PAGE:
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Thursday, November 26, 2020

How child centered is Budget 2016?

Focusing only on the first four SDGs, it is clear that much more planning and financial allocations need to be made by the government towards ensuring that children are provided for.

Written by Dr Renu Singh | Updated: March 7, 2016 9:37:11 am
The only issue with the survey was that the outreach was very limited and restricted. Representational image.

Even though India has committed to meeting the Sustainable Development Goals (SDGs), the union budget presented by Finance Minister Arun Jaitley leaves much to be desired in reaching child development goals.

Children, who form a total of 36.6 per cent of India’s total population, are left out in education, health, nutrition, safety and overall well-being due to the lack of emphasis on these particular sectors in the budget 2016-17.

Focusing only on the first four SDGs, it is clear that much more planning and financial allocations need to be made by the government towards ensuring that children are provided for.

Goal 1: End poverty in all its forms, everywhere

This requires a multi-pronged effort to counter multi-dimensional poverty by budgeting and providing for water, energy, food security, livelihood creation for the households, securing the health of natural resources on which the livelihoods of people depend, reducing vulnerabilities, ensuring equity and assuring a just governance framework. This budget does make a provision for Rs 9,000 crore for the Swach Bharat Abhiyan and also provides Rs 5,500 crore for crop insurance. Even as the government in going to spend Rs 38,500 crore on MGNREGA, child protection through the Integrated Child Protection Scheme (ICPS) has seen a diminishing budget, or providing safety nets for the poorest households – in which a large proportion of our children live.


Goal 2: End hunger, achieve food security and improved nutrition and promote sustainable agriculture

India ranks 25th among leading countries with a serious hunger situation with a Global Hunger Index (GHI) of 29.0 as calculated by 2015 Global Hunger Index. In India, 37 per cent of children under five in 15 states were stunted (NFHS-4), showing a fall of just five percentage points in a decade. Bihar and Madhya Pradesh are the worst off, with 48 and 42 per cent respectively of children stunted. Unless children are provided the necessary micro-nutrients they need, they are unlikely to develop to the best of their potential. The fact that mid-day meal allocation has been increased by only Rs. 463.6 crore, or five per cent, and ICDS supplementary programme finds no mention in the budget, is a cause for concern.

Goal 3: Ensure healthy lives and promote well-being for all at all ages

For India to achieve this goal, it will have to reach the value of around 0.9 for its Health Index, which includes health status of population, quality of healthcare institutions and financial instruments for access to healthcare (insurance, etc.). Public expenditure on health in India has hovered around one per cent of the country’s GDP, and accounts for less than one third (33 per cent) of total health expenditure.

Though the budget has given a health cover of Rs 1,00,000 for each family which is welcome, this budget has not enhanced spending on health sector and both young children and adolescents are likely to be negatively impacted when it comes to out-of-pocket expenditure that the poorest families cannot afford.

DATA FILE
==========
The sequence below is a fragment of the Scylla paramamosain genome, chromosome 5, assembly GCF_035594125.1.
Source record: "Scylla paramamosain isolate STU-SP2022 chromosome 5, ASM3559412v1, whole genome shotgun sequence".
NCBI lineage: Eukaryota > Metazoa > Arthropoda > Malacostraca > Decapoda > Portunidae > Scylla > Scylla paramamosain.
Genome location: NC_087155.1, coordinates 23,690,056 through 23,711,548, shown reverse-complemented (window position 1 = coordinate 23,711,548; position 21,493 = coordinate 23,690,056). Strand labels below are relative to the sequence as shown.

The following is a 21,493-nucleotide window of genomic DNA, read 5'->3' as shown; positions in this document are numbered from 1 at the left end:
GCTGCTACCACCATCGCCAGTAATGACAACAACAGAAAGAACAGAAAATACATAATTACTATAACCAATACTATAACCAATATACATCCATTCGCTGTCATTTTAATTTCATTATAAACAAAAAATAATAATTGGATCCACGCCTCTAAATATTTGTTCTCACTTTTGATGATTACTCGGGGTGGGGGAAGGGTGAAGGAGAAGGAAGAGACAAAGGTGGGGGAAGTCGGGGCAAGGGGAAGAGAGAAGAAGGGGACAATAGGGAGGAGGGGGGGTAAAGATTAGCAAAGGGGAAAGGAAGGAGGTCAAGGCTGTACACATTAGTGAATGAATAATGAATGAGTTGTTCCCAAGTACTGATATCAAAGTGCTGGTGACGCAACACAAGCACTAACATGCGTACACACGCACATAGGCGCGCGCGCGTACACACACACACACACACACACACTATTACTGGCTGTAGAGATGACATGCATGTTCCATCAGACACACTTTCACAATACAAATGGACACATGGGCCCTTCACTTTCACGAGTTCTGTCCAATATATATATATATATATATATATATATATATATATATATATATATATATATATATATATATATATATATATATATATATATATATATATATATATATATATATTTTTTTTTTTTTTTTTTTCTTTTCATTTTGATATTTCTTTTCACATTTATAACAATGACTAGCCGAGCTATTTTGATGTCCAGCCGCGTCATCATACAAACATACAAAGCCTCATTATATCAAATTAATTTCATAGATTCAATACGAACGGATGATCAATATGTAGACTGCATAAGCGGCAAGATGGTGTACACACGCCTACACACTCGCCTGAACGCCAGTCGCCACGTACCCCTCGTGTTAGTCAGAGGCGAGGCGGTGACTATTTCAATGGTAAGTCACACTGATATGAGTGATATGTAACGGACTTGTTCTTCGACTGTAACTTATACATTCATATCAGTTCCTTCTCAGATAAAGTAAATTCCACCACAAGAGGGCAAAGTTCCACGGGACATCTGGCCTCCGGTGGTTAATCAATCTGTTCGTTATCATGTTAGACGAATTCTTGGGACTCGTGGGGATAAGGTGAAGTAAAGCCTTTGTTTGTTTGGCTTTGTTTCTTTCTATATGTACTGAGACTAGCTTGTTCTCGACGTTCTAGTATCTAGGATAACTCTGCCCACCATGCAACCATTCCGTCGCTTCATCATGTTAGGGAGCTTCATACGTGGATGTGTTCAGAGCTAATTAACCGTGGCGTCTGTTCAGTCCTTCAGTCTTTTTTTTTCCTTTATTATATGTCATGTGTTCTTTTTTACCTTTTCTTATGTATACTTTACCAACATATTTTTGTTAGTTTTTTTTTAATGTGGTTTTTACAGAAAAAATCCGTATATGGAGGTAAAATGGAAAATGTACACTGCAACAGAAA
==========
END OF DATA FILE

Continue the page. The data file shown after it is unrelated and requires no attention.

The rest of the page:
Goal 4: Ensure inclusive and equitable quality education and promote life-long learning opportunities for all

The biggest investment that is needed to ensure equitable and quality learning for all age groups must begin with investment in care and early childhood development services. The budget for Integrated Child Development Services (ICDS) has declined marginally since last year and this will definitely impact plans to add quality to crèche and pre-school component of ICDS and turn Anganwadi Centres into ‘vibrant learning centres’

The government funding for education in 2016-17 was Rs 71,139 crore an increase of seven per cent since last year, but the allocation for Sarva Shiksha Abhiyan has seen a meagre hike. Though the decision to invest in building 62 new Navodaya Vidyalayas and plans for ten public and ten private institutions to emerge as world-class Teaching and Research Institutions is welcome, but this intervention cannot meet the current challenge of ensuring ‘quality with access and equity’ across 1445807 elementary (Grades I-VIII) schools in the country out of which 74.47 per cent are government schools catering to 118,973,934 children (DISE 2014-15). Investment in primary grades in capacity building of teachers, particularly to ensure that children learn to read and write is essential if we want to meet the SDG Goals.

Given the importance of secondary education for children to transit to higher education and other skill sectors, it is inappropriate that no funding has been given to budget allocations towards RMSA. Secondary education is also key in ensuring that girls are not married early and achieve gender equality.

It is appreciated that skill development under the PM National Skill Development Mission has allocated Rs 1,700 crore and higher education has got Rs 1,000 crore. However unless we invest in early childhood development and early grade learning, most of the poorest children would leave schools without the commensurate skills to pursue their dreams.

Given that this is the first year of implementation of the SDG’s, one can only hope that future budgets will help realise the aspirations and dreams of the children living in poverty and enable them to achieve their full potential.

Singh is the Country Director of the Young Lives Research Study in India.

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